Kudzu Culture Industries argues that the problem with kudzu is not that it is foreign, it is that it has not yet been incorporated into what they refer to as a "culture of use." They point to common uses of kudzu in East Asia, where the roots are used for edible starch and traditional medicine, the vines are used for fiber, and the leaves are used for animal fodder. Regular harvest prevents the kind of out-of-control proliferation that occurs in the United states (Li et al. 2011). From time to time, kudzu jelly made from the vine's fragrant blossoms sometimes appears in farmers' markets, while baskets made from dried kudzu vines are for sale at shops specializing in Southern handicrafts, but these uses of kudzu do not require a large enough harvest to make a dent in the estimated 3 million hectares (Forseth and Innis 2004) that are currently covered in the plant.
Creating a "culture of use" is, on one level, about finding profitable uses of kudzu in order to create an incentive to control kudzu through regular harvest. Yet it also requires a more profound reconfiguration of the relationship between humans and kudzu in the South. Members of Kudzu Culture Industries express grand visions for what a North America with a true culture of use might look like: an American South that is not smothered in blankets of green vines, but rather is home to carefully-managed stands of kudzu that are regularly harvested, perhaps in polycultures with livestock like goats and nut-bearing trees like black walnuts. We might export kudzu products to Asia where there is a more established culture of use, or Southerners might learn to cook with kudzu starch or begin taking kudzu root extract, which is considered a liver tonic in traditional Chinese medicine and is being explored as a potential treatment for alcoholism (Keung and Vallee 1998). The human-kudzu encounter could move beyond the adversarial, as people develop new ways of thinking about, seeing, and using this vine.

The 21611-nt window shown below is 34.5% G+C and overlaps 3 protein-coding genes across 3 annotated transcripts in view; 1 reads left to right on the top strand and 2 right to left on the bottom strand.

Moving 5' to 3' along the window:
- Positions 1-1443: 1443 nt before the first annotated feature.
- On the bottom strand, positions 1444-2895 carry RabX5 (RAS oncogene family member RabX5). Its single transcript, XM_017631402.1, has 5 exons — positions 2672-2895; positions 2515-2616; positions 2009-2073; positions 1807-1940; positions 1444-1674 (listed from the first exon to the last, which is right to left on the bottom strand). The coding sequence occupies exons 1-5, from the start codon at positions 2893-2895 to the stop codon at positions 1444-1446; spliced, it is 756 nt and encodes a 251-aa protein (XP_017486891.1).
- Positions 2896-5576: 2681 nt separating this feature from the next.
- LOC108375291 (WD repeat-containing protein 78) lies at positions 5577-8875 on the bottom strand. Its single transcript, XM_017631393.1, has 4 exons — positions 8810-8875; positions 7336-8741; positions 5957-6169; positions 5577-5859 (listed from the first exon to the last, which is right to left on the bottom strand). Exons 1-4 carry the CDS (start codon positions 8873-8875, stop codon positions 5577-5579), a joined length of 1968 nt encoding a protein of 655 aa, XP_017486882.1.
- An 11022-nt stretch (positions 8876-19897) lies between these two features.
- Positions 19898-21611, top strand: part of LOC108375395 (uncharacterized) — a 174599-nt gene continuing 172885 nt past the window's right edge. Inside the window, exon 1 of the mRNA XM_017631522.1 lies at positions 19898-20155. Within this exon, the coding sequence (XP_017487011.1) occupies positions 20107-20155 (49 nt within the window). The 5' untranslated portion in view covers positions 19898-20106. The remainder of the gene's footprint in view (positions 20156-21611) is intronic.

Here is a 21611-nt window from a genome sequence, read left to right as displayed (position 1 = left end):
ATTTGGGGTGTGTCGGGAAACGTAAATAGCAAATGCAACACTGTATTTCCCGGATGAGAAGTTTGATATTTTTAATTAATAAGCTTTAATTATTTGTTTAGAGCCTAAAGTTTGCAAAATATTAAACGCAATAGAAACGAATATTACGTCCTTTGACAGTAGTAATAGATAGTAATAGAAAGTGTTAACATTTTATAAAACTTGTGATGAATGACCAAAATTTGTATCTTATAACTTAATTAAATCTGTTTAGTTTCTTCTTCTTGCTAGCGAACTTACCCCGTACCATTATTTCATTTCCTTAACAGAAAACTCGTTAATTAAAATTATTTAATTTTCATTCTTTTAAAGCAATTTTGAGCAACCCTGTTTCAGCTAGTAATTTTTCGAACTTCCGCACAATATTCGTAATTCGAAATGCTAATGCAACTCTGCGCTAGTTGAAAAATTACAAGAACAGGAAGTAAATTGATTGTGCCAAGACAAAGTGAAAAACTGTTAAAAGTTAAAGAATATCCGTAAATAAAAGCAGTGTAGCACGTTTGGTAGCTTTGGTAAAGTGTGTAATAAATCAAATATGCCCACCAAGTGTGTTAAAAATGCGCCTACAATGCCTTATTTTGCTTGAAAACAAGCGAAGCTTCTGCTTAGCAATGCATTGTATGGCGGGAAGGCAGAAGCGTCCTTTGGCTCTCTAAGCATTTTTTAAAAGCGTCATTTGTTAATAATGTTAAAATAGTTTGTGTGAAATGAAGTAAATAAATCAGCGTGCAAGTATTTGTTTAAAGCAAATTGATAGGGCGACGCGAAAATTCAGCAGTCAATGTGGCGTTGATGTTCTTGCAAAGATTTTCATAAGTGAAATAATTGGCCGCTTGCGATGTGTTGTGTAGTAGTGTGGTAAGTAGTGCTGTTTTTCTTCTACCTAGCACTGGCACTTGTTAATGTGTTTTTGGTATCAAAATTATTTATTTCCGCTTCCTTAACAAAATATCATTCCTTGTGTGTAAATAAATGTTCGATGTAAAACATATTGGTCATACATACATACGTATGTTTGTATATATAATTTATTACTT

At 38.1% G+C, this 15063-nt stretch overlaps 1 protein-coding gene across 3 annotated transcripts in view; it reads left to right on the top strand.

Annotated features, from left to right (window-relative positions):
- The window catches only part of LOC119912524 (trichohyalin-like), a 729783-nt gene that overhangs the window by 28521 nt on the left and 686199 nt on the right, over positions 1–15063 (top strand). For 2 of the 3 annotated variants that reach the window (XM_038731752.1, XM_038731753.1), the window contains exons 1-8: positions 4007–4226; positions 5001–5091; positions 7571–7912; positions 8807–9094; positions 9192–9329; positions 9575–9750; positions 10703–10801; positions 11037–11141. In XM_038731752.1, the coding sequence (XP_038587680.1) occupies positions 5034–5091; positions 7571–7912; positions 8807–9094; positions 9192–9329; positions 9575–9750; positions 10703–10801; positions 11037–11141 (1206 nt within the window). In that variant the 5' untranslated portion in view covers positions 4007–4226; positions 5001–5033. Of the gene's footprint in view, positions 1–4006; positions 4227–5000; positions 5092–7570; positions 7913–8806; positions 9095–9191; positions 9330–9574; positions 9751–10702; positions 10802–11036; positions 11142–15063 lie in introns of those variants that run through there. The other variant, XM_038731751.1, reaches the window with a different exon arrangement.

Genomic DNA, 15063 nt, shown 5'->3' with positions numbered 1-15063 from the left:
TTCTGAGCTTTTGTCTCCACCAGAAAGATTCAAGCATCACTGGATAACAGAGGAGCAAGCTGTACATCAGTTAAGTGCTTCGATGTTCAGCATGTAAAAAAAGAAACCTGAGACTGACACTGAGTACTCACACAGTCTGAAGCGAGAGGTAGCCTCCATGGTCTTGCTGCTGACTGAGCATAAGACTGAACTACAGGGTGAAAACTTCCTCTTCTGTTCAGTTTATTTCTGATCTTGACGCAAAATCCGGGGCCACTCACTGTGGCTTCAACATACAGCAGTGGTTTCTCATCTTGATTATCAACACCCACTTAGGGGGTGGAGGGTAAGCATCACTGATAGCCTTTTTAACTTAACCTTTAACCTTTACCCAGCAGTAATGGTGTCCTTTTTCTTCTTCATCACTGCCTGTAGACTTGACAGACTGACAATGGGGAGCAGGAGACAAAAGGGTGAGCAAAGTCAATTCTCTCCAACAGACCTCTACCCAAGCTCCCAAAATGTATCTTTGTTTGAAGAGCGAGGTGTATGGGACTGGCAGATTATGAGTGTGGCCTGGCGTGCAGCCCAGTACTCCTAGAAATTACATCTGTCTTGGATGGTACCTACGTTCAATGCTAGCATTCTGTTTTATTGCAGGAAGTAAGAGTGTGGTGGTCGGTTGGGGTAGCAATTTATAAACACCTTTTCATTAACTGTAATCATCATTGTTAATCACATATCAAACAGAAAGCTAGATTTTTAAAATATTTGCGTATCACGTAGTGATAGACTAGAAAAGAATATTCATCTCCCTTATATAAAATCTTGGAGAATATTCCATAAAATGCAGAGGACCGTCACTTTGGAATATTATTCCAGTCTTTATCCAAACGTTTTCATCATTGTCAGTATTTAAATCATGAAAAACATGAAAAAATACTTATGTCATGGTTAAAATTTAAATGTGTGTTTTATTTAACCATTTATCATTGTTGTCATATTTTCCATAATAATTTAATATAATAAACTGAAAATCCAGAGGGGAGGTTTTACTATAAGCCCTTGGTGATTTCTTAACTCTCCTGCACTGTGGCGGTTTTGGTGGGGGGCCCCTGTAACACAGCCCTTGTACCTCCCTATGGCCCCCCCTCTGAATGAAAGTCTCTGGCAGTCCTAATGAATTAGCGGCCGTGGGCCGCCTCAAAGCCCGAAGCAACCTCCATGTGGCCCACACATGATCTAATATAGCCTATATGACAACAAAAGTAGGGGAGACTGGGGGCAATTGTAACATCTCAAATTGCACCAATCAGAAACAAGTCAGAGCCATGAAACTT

More broadly, KCI's efforts to change how North Americans engage with kudzu challenge the understanding of "invasive" species in the first place. One of KCI's founders argues that the introduction of kudzu to North America wasn't an invasion, "it was a full-on invitation" as humans intentionally planted the vine in the kinds of steep, eroded, depleted landscapes where it thrives. So-called "invasive" species are present in the landscape because of the actions of humans, and the kudzu activists of North Carolina argue that humans need to play a role in maintaining the plant in balance with other species in the ecosystem. Invasive species aren't frightening monsters to be battled with pesticides in the hopes of re-creating the landscape of the past; humans can instead form a relationship with these species in which human use balances out the plant's aggressive growth habits. As another KCI founder asked, "What do we do now with the ecosystem that we have, with the plants that are actually here? [We have] one hundred eighty species of invasive-labeled plants in the Southeast US. How do we get in relationship with them and allow them to be part of an emergent ecology now?"
So far, the attempts to find large-scale uses of kudzu in western North Carolina have been tentative and experimental. In Asia, kudzu fiber has historically been used to make luxury fabrics, but this is a highly labor-intensive process, as the kudzu-processing party described at the beginning of this article indicates. One KCI founder shared that "our price per ounce of processed fiber is way higher than what anyone who wants to buy it to make a useful item, other than very boutique kind of things, would be able to buy." Similarly, the roots can be processed to produce a starch that can be used in cooking much like arrowroot or cornstarch, but this too is a time-consuming and labor-intensive process. There are some efforts to automate some of these processes—a few Kudzu Culture members reconfigured an old washing machine to process kudzu roots, and a few people are experimenting with processing methods that would allow kudzu fiber to be spun by machine.
Yet Kudzu Culture Industries' public outreach efforts are just as instrumental in achieving their goal of creating a culture of use of kudzu. The idea that kudzu is a green invader or a three-leafed monster is still pervasive; people complain about kudzu encroaching on gardens or yards. If kudzu can be imagined as a potential resource, it becomes less threatening.
Non-native plants are not simply foreign invaders that are contaminating pristine native plant assemblages. They are new species that are finding niches in the landscapes that humans have created. The plants themselves aren't the problem, they are a problem because they exacerbate the damage that industrial agriculture and other forms of resource extraction have already done to the landscape by colonizing disturbed ecosystems. Kudzu, like many invasive plants, are part of the legacy of settler colonialism. But the path to healing is not just eradicating any "problematic" plant that was not present in this ecosystem prior to European invasion. Instead, we need to reconfigure our relationships with the plants that exist in the ecosystem as it is in order to create a more sustainable future.